The south-west wall was lower than its opposite side. Harald could see where the oerth had fallen away; the crevice was not old, perhaps formed during the past spring when the melting ice carved out gullies and streambeds down the mountainside. Maybe a pocket had opened up beneath the oerth, or a cavern collapsed and the ground sank in to fill it. Whatever had occurred, the ground had split and from it the gibberlings had spewed forth.

Harald closed his eyes and stepped from the sunlit path into the gloom between the ravine's walls. He kept them closed for a few moments till they became adjusted to the dark. There was a little light, but soon even that was swallowed by an impenetrable black. With only his hand to guide him Harald took a small tinder box from his pack and drew out a short-handled torch, just long enough to keep his fingers from being scorched by the flame. A piece of goatskin was wrapped around its head, beneath was an oiled cloth that ran with blue at the touch of a few sparks of flint and steel. The torch burst into flame, yellow-orange, illuminating the dark. The path was steep indeed; a few more steps and it became an almost vertical drop, like a well, deep and dark, no end in sight. Harald waved the torch above the shaft, putting his head over the edge and peering into the depth. The flames showed deeper shadows, grooves cut along the sides. The gibberlings had used their claws to scratch away the stone and form a crude ladder to climb the shaft. The beasts were small, about the size of dwarves, but they had long hands and big feet that ended in a pair of large toes. They'd cut their ladder deep enough for Harald to use and he began his climb.

First he smothered the flame with the wrap of hide then put it within his pack. Now he was blind, the dark was absolute; he used his sense of touch to feel his way down. There were more grooves set in the wall than he needed, the gibberlings were small; Harald's reach was long. The way was easy but the descent took time, a quarter hour passed before Harald's foot struck the bottom of the shaft. The air was thick with the smell of the monsters, but there was something else. Harald breathed slowly though his nose and let his mind sort through what his senses brought in. A brood smell, the monsters' waste, their sweat and dander. Mold: a slightly damp smell, rotting wood, the smell of oerth. A breeze: something moving the stale air. He put his finger to his mouth and wet its tip, then held it up. The cooling skin let him feel the draw of air up the shaft. Carefully he drew out torch and tinderbox again, took away the goatskin wrap and struck the flint. A low whistle escaped from him, a quick intake of breath over his teeth. The cave was much more than he expected it to be.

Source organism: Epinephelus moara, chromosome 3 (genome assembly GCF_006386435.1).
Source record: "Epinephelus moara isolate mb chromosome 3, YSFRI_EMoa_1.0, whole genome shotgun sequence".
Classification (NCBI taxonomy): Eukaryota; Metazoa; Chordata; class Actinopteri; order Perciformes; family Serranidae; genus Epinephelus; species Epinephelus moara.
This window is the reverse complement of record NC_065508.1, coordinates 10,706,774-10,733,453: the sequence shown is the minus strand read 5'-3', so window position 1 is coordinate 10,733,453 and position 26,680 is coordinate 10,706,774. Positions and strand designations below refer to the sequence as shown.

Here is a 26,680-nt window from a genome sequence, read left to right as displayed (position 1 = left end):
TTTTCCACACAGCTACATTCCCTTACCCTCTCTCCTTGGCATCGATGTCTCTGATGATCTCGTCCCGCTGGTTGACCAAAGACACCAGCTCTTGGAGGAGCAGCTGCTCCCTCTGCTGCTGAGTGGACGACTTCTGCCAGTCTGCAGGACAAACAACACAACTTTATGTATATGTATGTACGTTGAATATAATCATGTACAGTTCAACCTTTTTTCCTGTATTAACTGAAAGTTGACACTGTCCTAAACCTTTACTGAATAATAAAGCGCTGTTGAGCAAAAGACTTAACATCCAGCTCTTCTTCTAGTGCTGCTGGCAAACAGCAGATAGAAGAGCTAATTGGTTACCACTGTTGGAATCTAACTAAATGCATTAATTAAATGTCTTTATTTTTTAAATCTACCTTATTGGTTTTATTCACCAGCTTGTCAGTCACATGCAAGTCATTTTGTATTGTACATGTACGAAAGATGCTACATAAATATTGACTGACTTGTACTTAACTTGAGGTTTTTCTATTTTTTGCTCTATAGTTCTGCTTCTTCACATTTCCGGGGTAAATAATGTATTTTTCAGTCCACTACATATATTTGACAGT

* * *

"Quiet," hissed Harold.

"Sorry," Little Rat apologized. The young orc put a hand to his brow. He'd been making a groaning sound, the sun overhead made him feel sick. The dungeon had been dark and cool, glad though he was to be free from the giants, he did not like the hot day or the burning light.

They weaved their way through the broken underbrush trying to leave no tracks that could be detected among the gouged and trampled oerth. Harold kept them moving over felled trees or rocks, over anything that that would show no sign of their passing. They found a hard strip of clay baked solid by the sun that lay along the edge of the trees just clear of the wreck and havoc left behind by the gibberlings. It was like running across the rooftops back in Greyhawk. Harold felt nostalgic at the feel beneath his toes. The destruction came to a sudden end, the pair found themselves at the edge of a ravine, a dark narrow crack in the oerth. The ranger must have come this way, Harold cursed.

"You ninny!" he said aloud.

"What I do?" asked Little Rat.

"What? ...Oh nothing, you didn't do anything," Harold peered into the dark; he could see a little beyond the small area lit by the waning sun, he thanked his mother's kin for the nighteyes he possessed. "That cursed ranger has gone down there no doubt."

"We go too?" Little Rat sounded pleased. The cool dark called to him.

Harold thought for a moment. He should go back and tell the others what he found, but the ranger should have come back first before going on.

"Two wrongs," he said to himself. "Come on let's get out of this sun," he said to Little Rat.

The young orc practically ran down the steep trail into the dark of the ravine.